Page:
Side sleepers may prefer a firmer support pillow to sleep to keep your head and neck in line with the rest of your spine. Once again, if your pillow is too soft, the weight of your head will gradually sink down over the course of the night.
When picking size, consider how broad your shoulders are so that you minimise the gap between your neck and the pillow and are still able to keep head and upper back level.
Best pillow for neck pain: high profile best for those with larger frames and low profile for those with a small frame.
When you sleep on your stomach, you often sleep with your head turned in one direction. This can cause strain to the muscles, tendons and ligaments of your neck and upper back. Sleeping on your stomach may cause you to arch or extend your lower back.
We often nag on stomach sleepers for this being a “bad position” to sleep in for your spine (neck and back) for the above reasons. However, you could argue that if you have been doing it for X number of years and it works for you, then why change now?
That being said, it is important to choose the best pillow for sleeping on your stomach.
You don’t want a pillow that is too hard or too high.
Best pillows for neck pain: Stomach sleepers
If you find sleeping on your stomach is the only way you can sleep or you end up waking on your stomach, then we would recommend you pick a soft, flat pillow or use no pillow at all.
To best maintain a neutral spine position, stomach sleepers want to go for a smaller/lower level pillow, because if it is too high, your head will be craned upwawards.
A softer pillow should offer enough of a buffer between your body and your mattress without your head being too propped up.
A Low Profile would be best pillow for neck pain in stomach sleepers.
How often should you replace your pillow?
As a general rule I would recommend changing your pillow at least every 2 years.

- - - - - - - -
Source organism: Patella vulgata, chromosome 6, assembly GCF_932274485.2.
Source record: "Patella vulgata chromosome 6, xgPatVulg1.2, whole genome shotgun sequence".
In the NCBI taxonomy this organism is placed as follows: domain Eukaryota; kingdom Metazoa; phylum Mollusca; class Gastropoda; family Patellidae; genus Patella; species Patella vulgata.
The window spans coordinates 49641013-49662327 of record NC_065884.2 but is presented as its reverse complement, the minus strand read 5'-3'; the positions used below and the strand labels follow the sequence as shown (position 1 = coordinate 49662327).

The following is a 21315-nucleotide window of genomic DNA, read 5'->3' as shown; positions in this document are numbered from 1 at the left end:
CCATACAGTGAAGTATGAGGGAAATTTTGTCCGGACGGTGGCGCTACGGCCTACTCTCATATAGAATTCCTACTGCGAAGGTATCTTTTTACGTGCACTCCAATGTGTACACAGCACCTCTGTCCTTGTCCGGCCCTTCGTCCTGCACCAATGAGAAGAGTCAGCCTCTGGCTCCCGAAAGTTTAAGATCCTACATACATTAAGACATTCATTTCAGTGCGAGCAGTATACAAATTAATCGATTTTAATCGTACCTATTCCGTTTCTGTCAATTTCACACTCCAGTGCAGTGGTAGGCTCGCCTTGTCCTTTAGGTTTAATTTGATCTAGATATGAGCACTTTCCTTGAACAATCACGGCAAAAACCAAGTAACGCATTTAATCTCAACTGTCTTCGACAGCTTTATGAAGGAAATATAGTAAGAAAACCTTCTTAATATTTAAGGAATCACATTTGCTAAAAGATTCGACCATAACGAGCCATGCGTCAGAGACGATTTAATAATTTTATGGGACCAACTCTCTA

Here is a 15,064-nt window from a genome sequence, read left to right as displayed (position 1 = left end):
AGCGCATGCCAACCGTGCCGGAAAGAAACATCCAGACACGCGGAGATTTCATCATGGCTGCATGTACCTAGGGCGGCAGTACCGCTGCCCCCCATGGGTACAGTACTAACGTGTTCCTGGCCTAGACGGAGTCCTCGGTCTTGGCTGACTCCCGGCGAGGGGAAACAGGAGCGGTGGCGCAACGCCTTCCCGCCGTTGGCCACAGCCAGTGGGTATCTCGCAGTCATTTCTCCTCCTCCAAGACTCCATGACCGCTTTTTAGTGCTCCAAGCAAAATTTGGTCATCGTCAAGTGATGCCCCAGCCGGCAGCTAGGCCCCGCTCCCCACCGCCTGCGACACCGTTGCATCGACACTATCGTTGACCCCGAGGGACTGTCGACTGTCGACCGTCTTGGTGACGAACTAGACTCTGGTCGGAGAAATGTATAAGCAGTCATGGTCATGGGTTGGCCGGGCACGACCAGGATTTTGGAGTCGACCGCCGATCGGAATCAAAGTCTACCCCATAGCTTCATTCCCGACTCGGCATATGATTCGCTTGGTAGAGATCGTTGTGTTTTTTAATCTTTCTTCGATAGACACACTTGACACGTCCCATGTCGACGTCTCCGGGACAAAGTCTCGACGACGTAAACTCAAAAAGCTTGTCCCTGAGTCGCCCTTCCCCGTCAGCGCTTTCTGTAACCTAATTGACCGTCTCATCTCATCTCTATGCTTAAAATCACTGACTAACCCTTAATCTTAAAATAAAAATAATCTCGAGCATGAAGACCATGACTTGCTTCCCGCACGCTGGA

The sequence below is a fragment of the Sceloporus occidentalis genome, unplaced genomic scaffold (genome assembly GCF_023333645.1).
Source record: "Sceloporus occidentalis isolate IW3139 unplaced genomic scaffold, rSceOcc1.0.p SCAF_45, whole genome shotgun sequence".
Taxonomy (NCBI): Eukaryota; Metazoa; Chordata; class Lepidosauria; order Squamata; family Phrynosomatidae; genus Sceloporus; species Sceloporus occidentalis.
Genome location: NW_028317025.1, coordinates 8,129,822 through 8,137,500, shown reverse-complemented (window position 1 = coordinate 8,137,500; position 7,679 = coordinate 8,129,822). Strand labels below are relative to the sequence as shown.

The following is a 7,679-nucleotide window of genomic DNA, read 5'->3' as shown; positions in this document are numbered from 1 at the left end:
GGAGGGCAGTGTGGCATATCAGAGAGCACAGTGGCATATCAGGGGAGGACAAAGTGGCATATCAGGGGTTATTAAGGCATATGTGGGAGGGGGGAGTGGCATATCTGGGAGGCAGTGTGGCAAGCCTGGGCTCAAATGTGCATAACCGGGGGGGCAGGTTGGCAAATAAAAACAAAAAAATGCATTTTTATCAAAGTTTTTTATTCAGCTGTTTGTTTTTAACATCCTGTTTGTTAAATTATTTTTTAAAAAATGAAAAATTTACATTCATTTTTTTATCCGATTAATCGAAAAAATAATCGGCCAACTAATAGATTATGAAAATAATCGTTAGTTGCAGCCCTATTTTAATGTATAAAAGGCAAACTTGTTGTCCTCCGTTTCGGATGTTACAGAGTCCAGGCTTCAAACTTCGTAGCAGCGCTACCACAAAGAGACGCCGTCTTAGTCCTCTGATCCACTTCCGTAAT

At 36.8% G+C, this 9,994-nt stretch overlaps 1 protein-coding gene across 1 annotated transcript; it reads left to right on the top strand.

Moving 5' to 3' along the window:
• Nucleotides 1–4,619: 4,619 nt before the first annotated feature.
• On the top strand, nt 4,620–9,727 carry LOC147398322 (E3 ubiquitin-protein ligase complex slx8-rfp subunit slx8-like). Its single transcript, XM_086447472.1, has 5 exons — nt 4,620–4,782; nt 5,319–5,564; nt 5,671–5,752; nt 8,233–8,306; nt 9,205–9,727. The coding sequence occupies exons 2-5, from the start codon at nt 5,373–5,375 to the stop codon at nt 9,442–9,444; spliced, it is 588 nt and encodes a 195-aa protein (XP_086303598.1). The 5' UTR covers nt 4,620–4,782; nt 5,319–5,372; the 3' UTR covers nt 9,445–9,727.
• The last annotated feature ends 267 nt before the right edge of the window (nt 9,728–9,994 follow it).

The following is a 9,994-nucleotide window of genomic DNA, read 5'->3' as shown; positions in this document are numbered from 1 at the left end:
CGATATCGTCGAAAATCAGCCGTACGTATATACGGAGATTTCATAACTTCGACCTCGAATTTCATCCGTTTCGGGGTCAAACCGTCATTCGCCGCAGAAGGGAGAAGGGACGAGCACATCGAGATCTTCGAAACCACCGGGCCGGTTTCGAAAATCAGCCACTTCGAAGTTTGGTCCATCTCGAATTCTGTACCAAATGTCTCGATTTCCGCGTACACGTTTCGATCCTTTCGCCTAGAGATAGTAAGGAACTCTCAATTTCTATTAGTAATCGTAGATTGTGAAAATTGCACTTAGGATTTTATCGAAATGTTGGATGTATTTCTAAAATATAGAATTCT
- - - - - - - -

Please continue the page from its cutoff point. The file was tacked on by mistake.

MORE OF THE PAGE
If you are using a pillow that is 5 to 10 years old, the pillow is no longer doing the job it was designed to do – supporting your head and neck, and likely not sleeping as comfortably as you could! Just like your running shoes, everything has a lifespan!
An old pillow is NOT the best pillow for neck pain!
Over the course of 1 year, sleeping 7-8 hours a night, your head will spend approximately 2,500 hours on your pillow. Just likely a mattress has a lifespan, so do our pillows! The best pillow is a worthwhile investment for high quality sleep.
Not sure whether your pillow has some life left in it or not?
Let’s check your pillow. First take it out of the case.
- Are there sweat stains?
- Any tears?
- Does it smell?
These are just a few signs your pillow needs replacing.
From a health perspective, your pillow collects dead skin cells, mildew, mold, fungus, dust mites. Over time as much as half the weight of your pillow can be attributed to these organisms. This can trigger allergies, impacting your breathing, thereby impacting your sleep quality.
If your pillow passes the sight and smell test, now try the fold test.
Fold your pillow in half.
If it lies there folded and doesn’t spring back, it is a “dead pillow”.
If it is a natural-fill pillow, drape it over your arm. If it hangs, it’s done!
How to best take care of your pillow
- Get a pillow protector – this helps reduce exposure to moisture and oils, keeping it clean and fresh. Make sure to wash your pillow protector regularly.
- Give your pillow a shake every day – this can help kill any dust mites, keeping it fresher and cleaner
- Perform the fold test as above
At RedoHealth we stock Dentons pillows – High Profile, Low Profile and Multi-profile – the best pillow for neck pain (or so we believe!).
See our online shop. Available for pick-up in the clinic only.